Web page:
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Spines can reduce or eliminate movement if the spines channels are tapered. This is noticeable when you will require a gear puller to remove the pulley. But woodruff key aren't and they can produce play, or movements. I once removed a crank bolt (1988 at 180k miles) with a key. The face of the bolt is pretty worn from movements. Unlike a radial-arm saw the inertia from the weight load on the pulley develops in both directions but the bolt has to move in one direction so the woodruff key is used.

What do you mean?... Honda have made motors than spin clockwise and counterclockwise. And the crank bolts are always Lefty Lucey and Righty Tighty.
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snip
snip
Mitigate? Splining precludes rotation!

I agree, everything else is rubbish.
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As I said before, the il is a crude friction stabilizer. It is common for high-stress bolt situations to specify friction stabilizers, either as a coating, or as user-applied materials.

The bolt on your crank pulley is NOT "self tighetening".

Whatever the cause of the face wear (the face isn't oiled, remember), it isn't moving.
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TeGGeR® wrote:

i've just emailed you the photo evidence. if you host it, we can all discuss it.

i'm no electronics guy and no engineer. i'm an [ex] metallurgist. and metallurgists spend a big proportion of their time sorting out the screw-ups the engineers make because half of them don't know what they're doing and were asleep in materials 101 or are too egotistical to bother to ask.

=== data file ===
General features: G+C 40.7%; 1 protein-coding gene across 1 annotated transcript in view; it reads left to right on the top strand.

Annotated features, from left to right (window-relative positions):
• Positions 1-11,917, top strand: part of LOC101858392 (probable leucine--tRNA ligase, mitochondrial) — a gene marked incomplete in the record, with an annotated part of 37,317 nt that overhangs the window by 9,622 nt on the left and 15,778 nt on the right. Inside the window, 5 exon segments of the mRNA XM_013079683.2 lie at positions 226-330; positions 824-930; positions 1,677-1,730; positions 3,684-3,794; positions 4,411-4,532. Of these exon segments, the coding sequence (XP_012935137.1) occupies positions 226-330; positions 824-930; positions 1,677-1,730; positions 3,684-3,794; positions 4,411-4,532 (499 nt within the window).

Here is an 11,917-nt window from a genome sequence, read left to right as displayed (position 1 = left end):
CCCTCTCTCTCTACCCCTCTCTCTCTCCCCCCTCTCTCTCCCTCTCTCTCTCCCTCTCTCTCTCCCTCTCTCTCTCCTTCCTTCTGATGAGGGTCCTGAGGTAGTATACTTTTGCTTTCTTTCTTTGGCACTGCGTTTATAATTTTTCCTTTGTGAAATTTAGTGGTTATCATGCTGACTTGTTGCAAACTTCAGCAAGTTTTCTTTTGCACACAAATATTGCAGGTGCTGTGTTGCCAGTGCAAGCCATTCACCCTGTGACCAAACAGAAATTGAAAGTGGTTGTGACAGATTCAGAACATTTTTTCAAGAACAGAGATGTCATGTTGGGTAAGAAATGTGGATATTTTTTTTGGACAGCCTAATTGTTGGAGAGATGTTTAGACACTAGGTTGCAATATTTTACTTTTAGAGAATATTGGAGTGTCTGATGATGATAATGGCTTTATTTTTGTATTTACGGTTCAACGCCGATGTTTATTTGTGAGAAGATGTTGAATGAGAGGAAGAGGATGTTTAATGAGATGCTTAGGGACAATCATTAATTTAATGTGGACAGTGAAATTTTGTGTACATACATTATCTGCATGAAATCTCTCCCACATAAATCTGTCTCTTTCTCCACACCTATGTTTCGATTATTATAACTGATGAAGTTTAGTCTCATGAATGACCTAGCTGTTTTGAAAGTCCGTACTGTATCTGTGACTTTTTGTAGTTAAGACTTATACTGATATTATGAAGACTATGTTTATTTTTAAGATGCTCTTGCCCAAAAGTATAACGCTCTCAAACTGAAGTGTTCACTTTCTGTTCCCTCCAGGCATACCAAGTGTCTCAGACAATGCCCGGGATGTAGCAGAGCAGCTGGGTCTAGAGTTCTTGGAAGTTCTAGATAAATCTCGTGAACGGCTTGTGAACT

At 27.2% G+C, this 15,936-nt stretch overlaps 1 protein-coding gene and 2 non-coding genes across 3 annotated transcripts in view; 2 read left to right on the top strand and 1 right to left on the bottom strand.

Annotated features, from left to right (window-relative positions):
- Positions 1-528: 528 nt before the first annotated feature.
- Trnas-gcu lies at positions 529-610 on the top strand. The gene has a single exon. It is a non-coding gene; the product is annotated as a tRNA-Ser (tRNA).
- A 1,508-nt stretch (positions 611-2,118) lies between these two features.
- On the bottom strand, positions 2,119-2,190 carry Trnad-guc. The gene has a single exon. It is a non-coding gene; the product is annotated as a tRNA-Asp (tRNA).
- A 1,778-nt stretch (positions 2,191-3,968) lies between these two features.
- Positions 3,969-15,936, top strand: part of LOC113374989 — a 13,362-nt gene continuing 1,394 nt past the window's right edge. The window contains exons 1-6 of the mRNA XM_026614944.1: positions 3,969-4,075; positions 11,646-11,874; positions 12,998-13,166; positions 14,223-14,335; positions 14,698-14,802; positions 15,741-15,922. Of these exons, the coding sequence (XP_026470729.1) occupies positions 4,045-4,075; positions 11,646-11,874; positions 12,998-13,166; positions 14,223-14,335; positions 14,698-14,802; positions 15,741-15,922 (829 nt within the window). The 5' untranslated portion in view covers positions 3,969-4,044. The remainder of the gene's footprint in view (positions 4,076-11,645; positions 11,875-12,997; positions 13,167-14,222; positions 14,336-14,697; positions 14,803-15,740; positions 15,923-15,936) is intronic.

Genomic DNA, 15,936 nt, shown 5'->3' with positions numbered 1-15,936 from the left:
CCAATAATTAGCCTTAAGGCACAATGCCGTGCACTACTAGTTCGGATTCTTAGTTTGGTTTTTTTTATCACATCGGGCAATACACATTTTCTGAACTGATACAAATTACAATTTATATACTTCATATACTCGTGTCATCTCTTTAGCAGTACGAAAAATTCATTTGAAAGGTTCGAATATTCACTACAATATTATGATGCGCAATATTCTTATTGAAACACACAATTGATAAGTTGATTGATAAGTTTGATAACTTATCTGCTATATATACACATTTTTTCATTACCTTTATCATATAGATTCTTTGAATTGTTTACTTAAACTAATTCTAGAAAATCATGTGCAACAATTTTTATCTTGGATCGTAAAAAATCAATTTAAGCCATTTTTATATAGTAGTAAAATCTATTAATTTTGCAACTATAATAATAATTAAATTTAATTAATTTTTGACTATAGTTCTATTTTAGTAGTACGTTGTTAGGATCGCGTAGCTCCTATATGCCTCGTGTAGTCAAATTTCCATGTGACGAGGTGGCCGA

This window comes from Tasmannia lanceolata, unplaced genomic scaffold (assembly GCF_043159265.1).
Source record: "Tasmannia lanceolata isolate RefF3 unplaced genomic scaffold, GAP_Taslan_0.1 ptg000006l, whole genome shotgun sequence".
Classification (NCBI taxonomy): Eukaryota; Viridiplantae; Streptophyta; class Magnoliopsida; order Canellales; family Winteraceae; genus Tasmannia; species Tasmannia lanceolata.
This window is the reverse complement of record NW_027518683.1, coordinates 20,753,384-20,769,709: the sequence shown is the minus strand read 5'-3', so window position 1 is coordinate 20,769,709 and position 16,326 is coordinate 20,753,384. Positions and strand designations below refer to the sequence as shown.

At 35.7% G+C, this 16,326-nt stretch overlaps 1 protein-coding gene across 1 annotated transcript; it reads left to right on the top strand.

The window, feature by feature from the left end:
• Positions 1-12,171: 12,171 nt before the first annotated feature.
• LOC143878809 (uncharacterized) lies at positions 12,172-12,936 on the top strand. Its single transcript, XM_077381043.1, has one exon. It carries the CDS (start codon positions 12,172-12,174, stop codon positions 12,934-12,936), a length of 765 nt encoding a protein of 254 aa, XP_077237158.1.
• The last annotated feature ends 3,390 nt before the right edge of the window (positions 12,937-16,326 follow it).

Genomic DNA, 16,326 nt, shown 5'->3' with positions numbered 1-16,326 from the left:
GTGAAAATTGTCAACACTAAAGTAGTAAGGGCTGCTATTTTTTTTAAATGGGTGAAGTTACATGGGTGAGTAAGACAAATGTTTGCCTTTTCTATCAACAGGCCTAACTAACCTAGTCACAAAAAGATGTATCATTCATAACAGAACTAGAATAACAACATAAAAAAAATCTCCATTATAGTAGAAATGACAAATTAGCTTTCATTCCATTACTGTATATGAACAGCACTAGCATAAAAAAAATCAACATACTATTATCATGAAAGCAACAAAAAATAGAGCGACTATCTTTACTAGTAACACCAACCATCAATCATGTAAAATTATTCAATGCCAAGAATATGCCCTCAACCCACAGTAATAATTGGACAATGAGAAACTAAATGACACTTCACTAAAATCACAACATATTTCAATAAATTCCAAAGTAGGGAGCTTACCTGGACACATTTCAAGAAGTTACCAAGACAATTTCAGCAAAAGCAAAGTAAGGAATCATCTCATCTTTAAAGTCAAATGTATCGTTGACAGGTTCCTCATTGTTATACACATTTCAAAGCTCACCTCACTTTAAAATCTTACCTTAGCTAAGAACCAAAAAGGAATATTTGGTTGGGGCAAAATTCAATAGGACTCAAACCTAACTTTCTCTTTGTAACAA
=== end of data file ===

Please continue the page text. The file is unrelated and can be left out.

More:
check your email. i've just sent you the galling evidence. it's a perfect textbook example.

the loctited bolt/splined pulley does not move. the torque-only bolt/woodruff-only pulley does. the galling proves it.

except that we have the photo evidence to prove to the contrary!
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The pics are here: http://www.tegger.com/hondafaq/misc/jim-beam_pulley_pics /

Unfortunately, the pics aren't really evidence of much other than this: You've taken photos of a pulley from an unknown car with an unknown history given unknown servcicing by persons of unknown competence.
These pics are strongly suggestive of a pulley having been installed at some point with no Woodruff key, or otherwise installed incorrectly. I can assure you a pulley properly installed will not gall that way.

A properly tightened joint dowes not rotate. Your pictures do not prove anythng one way or the other because we do not know the car's history.
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TeGGeR® wrote:

thanks dude - appreciate it.

on the one hand, it's healthy to be skeptical. on the other, i've done enough failure analysis on enough machinery to know what i'm looking at. i can also deduce something of the service history based in what i see.